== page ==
What is Your Word for 2023?

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I’m not usually one for coming up with a word that describes my plans for the year ahead, but before Christmas last year, I encountered one that I felt was very appropriate.

I’m a big lover of music, and as I was searching through Youtube, I encountered Adieu, the latest release from Rammstein. The video is amazing, and after a couple of listens, it quickly became an earworm. I read the English translation of the lyrics, and the song is really quite sad. I interpret the video to be about new beginnings; that in order to move forward, we must let go of the past. It has gone on to become one of my favourites of theirs (and yes, I’m finding myself going down a rabbit hole).

In 2023, I’m bidding adieu to my Marsden Hall series of novellas, (the final book, House of Echoes, will be released on 22 February). I will also be bidding adieu to a couple of writing projects I have been sitting on for a while, but this will also be a new beginning of sorts, too (so it works both ways). I’ll be saying adieu to a few personal issues as well, that have been holding me back for years, as I feel now is the time to move on.

I believe that some things happen in our lives at exactly the right time, and I feel the timing of this song is one of them. It’s given me momentum to keep moving forward. After the events of the past twelve months, I’m feeling more hopeful of the future. I’m looking forward to new beginnings.

Do you have a word you use to describe your plans for 2023? Is listening to music a motivator for your writing? Are you letting go of something that’s holding you back?

Celebrating Three Years as an Indie Author.

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Happy new year! I hope you’re well rested and making plans for 2023.

I admit 2022 was not one of my best years. I had ongoing health issues which hampered my writing efforts. Despite that, though, it gave me time to reflect on what I considered important in my life; writing being one of them.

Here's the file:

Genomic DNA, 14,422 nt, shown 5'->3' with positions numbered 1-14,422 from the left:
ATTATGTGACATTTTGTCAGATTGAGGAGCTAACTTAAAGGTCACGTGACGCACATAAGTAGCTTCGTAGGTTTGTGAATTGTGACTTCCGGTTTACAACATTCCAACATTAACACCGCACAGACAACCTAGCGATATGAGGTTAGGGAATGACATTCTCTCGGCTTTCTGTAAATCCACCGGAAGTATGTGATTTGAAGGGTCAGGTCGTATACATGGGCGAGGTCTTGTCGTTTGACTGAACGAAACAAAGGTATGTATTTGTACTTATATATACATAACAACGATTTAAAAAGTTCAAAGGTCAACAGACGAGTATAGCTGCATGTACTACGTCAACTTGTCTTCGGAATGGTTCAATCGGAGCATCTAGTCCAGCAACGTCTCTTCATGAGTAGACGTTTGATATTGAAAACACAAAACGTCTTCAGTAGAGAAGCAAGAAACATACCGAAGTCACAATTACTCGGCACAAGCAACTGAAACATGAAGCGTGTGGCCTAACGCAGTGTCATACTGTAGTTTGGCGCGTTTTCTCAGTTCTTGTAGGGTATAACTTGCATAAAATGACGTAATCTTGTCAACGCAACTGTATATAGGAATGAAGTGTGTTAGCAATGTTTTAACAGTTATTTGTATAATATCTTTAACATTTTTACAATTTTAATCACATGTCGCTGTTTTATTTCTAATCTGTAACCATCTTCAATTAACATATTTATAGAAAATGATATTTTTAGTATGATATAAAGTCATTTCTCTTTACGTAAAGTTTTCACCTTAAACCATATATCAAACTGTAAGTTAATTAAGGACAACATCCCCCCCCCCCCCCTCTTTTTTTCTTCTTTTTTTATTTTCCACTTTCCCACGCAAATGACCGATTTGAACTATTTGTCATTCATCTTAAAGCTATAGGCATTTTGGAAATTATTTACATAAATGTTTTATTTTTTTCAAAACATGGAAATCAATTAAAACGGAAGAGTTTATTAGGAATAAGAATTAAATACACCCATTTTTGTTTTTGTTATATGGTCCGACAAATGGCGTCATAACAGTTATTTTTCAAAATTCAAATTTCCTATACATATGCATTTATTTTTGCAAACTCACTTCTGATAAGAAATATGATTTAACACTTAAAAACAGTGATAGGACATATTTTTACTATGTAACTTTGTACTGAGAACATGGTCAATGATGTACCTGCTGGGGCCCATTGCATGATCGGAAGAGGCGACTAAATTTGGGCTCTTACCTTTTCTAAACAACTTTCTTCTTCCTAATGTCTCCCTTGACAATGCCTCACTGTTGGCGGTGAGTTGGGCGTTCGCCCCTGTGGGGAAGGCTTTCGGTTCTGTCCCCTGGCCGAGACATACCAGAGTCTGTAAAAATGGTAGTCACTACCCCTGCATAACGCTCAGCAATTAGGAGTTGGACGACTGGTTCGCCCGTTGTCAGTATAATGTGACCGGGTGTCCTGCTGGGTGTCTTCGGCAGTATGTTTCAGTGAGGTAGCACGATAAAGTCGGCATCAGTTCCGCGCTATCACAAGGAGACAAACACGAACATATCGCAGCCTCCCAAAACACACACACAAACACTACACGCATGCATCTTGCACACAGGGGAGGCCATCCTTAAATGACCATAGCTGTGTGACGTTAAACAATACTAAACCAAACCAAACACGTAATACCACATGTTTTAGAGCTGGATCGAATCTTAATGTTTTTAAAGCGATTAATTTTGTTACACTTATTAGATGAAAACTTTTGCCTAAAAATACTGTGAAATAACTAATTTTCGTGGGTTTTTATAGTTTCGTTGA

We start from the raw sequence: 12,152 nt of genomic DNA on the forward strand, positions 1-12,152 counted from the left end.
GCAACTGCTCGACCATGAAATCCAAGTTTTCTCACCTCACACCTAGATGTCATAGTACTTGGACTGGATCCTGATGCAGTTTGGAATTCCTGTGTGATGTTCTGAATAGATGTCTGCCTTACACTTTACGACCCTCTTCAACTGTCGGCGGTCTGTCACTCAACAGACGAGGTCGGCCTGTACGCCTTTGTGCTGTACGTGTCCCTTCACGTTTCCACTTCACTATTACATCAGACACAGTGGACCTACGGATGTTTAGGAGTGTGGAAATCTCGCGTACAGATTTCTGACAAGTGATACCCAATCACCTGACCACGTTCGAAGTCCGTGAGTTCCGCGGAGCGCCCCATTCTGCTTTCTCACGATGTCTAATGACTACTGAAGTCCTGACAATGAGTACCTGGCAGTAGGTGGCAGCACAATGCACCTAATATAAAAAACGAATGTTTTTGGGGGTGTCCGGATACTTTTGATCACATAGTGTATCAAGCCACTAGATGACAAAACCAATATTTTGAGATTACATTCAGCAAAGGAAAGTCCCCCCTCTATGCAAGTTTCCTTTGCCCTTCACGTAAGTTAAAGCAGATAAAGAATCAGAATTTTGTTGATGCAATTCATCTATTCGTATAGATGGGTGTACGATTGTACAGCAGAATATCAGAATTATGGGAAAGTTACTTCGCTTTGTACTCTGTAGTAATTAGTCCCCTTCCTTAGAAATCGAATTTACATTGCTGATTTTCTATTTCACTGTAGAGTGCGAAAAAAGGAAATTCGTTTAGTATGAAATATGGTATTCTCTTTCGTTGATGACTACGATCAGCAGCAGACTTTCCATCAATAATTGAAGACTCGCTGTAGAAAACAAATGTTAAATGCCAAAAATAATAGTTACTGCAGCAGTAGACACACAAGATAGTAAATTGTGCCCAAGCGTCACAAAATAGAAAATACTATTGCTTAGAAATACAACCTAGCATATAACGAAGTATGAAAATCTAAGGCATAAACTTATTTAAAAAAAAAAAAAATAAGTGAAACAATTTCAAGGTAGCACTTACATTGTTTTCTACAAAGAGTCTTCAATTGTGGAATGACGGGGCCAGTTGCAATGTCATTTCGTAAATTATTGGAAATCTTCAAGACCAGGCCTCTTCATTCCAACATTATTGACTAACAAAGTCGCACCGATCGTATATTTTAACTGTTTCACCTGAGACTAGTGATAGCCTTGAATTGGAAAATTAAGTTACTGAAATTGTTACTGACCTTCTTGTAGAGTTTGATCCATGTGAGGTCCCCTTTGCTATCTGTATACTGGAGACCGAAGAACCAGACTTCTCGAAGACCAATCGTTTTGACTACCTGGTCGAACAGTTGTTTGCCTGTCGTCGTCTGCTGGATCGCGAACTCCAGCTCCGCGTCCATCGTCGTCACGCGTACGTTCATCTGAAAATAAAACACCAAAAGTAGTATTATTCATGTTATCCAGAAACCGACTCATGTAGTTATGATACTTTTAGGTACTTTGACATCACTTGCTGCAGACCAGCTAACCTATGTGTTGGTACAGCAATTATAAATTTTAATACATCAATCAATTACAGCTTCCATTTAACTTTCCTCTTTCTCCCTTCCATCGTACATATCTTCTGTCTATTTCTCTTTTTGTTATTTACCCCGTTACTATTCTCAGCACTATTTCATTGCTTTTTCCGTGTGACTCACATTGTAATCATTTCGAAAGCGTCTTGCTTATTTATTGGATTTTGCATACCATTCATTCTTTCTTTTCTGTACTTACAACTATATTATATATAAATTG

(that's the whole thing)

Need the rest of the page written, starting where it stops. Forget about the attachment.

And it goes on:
Before I self-published three years ago, I read that once I hit that “publish” button, my life would change. In some respects, it did. I had more work to do, and like blogging, I had readers to satisfy. The trouble was, I managed to get caught in the belief that to be successful, I needed to write fast. Add on the “fear of missing out,” and worrying about things out of my control, what once gave me pleasure, I soon began to dread. I even considered chucking it all in.

Thankfully, I managed to persevere, believing that my health issues were an opportunity for me to slow down (the slow and steady route has always been my preferred  option, anyway). I continued to take a step back from all the noise of social media and have come to realise the three most important things when it comes to indie publishing: –

  1. Focus on your product
  2. Do what is comfortable for you, and
  3. Enjoy the process.

Indie publishing is a lot of work, and we can get so caught up in all the rush we forget why we’re doing this in the first place. Sometimes we need to reassess and take the time to appreciate how far we’ve come.

My husband recently told me to think about my personal satisfaction. Knowing I have created something I am proud of, and that readers enjoy, makes it all worth-while.

If you’re an indie author, have you been overwhelmed, or do you prefer to do it your own way? If you’re not published, which option are you considering – traditional, indie, or both?

Do You Fall Behind Or Catch Up on Your Writing Goals Over Christmas?

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We’ve made it to December, and it’s the final post for the IWSG for the year.

The question for this month is quite poignant. Usually, over Christmas, I fall behind, but I’ve been behind in my writing goals all year. I have been suffering from chronic pain and fatigue since late 2021, which threw my writing goals into disarray. Then, in the middle of NaNoWriMo, I had to abandon the challenge, as my town was hit by the recent floods, and my father-in-law’s house was affected (thankfully, he’s okay and is back home). Basically, it has been almost impossible to make plans for anything, let alone, writing.

So, this Christmas, I’ll be playing catch up with my writing goals. It’s a good thing I already adhere to the ‘slow and steady’ approach!

I have a few seasons of ‘Supernatural’ to catch up on as well. 😉

The final novella in my Marsden Hall series, House of Echoes, is with my editor, which means I can now start work on something new – only I’m still trying to figure out exactly what that will be (yep, squirrel). 😉

Christmas is also a time to reassess my writing goals and figure out what I’m comfortable with when it comes to both writing and marketing. If these past twelve months have taught me anything, it’s to go at my own pace; I’m in this for the long haul.

Happy Christmas everyone and best wishes for the new year. Wishing you lots of writing successes in 2023!

Do you fall behind or catch up on your writing goals over Christmas? Are you happy to go at your own pace when it comes to writing?